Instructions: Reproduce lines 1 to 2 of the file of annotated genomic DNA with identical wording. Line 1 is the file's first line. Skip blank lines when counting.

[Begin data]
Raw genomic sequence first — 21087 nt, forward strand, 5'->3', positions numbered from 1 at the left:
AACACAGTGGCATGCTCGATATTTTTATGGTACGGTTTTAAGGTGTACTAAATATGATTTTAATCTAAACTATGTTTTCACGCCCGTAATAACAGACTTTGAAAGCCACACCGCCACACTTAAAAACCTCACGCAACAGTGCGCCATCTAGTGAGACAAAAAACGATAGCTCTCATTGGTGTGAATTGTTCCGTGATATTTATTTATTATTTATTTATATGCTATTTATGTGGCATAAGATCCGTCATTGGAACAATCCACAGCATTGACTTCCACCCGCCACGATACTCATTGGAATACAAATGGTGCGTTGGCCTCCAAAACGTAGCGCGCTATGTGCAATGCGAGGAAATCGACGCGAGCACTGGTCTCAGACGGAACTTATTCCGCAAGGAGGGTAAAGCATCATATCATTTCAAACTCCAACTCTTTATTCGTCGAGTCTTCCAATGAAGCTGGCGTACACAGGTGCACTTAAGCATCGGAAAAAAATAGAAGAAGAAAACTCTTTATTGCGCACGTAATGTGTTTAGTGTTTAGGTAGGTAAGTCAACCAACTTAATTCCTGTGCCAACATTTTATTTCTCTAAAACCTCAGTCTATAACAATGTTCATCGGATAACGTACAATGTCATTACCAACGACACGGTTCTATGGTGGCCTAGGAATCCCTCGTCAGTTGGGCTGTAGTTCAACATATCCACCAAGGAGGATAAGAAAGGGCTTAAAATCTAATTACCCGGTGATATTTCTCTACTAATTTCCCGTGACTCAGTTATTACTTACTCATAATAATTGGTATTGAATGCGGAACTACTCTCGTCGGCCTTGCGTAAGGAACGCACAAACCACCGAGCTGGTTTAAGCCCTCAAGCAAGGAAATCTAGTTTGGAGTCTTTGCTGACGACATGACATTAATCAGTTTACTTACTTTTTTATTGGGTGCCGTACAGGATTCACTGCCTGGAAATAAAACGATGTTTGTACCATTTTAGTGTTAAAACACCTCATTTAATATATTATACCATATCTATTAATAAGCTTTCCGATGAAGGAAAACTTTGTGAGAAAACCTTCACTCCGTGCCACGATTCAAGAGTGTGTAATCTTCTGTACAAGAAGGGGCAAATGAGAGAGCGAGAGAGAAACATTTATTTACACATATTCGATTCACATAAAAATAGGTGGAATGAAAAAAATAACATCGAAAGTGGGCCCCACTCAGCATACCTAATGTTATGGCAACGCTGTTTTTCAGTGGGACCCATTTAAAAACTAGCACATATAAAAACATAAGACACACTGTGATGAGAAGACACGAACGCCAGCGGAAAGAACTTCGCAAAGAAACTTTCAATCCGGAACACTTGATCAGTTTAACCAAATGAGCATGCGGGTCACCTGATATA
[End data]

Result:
Raw genomic sequence first — 21087 nt, forward strand, 5'->3', positions numbered from 1 at the left:
AACACAGTGGCATGCTCGATATTTTTATGGTACGGTTTTAAGGTGTACTAAATATGATTTTAATCTAAACTATGTTTTCACGCCCGTAATAACAGACTTTGAAAGCCACACCGCCACACTTAAAAACCTCACGCAACAGTGCGCCATCTAGTGAGACAAAAAACGATAGCTCTCATTGGTGTGAATTGTTCCGTGATATTTATTTATTATTTATTTATATGCTATTTATGTGGCATAAGATCCGTCATTGGAACAATCCACAGCATTGACTTCCACCCGCCACGATACTCATTGGAATACAAATGGTGCGTTGGCCTCCAAAACGTAGCGCGCTATGTGCAATGCGAGGAAATCGACGCGAGCACTGGTCTCAGACGGAACTTATTCCGCAAGGAGGGTAAAGCATCATATCATTTCAAACTCCAACTCTTTATTCGTCGAGTCTTCCAATGAAGCTGGCGTACACAGGTGCACTTAAGCATCGGAAAAAAATAGAAGAAGAAAACTCTTTATTGCGCACGTAATGTGTTTAGTGTTTAGGTAGGTAAGTCAACCAACTTAATTCCTGTGCCAACATTTTATTTCTCTAAAACCTCAGTCTATAACAATGTTCATCGGATAACGTACAATGTCATTACCAACGACACGGTTCTATGGTGGCCTAGGAATCCCTCGTCAGTTGGGCTGTAGTTCAACATATCCACCAAGGAGGATAAGAAAGGGCTTAAAATCTAATTACCCGGTGATATTTCTCTACTAATTTCCCGTGACTCAGTTATTACTTACTCATAATAATTGGTATTGAATGCGGAACTACTCTCGTCGGCCTTGCGTAAGGAACGCACAAACCACCGAGCTGGTTTAAGCCCTCAAGCAAGGAAATCTAGTTTGGAGTCTTTGCTGACGACATGACATTAATCAGTTTACTTACTTTTTTATTGGGTGCCGTACAGGATTCACTGCCTGGAAATAAAACGATGTTTGTACCATTTTAGTGTTAAAACACCTCATTTAATATATTATACCATATCTATTAATAAGCTTTCCGATGAAGGAAAACTTTGTGAGAAAACCTTCACTCCGTGCCACGATTCAAGAGTGTGTAATCTTCTGTACAAGAAGGGGCAAATGAGAGAGCGAGAGAGAAACATTTATTTACACATATTCGATTCACATAAAAATAGGTGGAATGAAAAAAATAACATCGAAAGTGGGCCCCACTCAGCATACCTAATGTTATGGCAACGCTGTTTTTCAGTGGGACCCATTTAAAAACTAGCACATATAAAAACATAAGACACACTGTGATGAGAAGACACGAACGCCAGCGGAAAGAACTTCGCAAAGAAACTTTCAATCCGGAACACTTGATCAGTTTAACCAAATGAGCATGCGGGTCACCTGATATA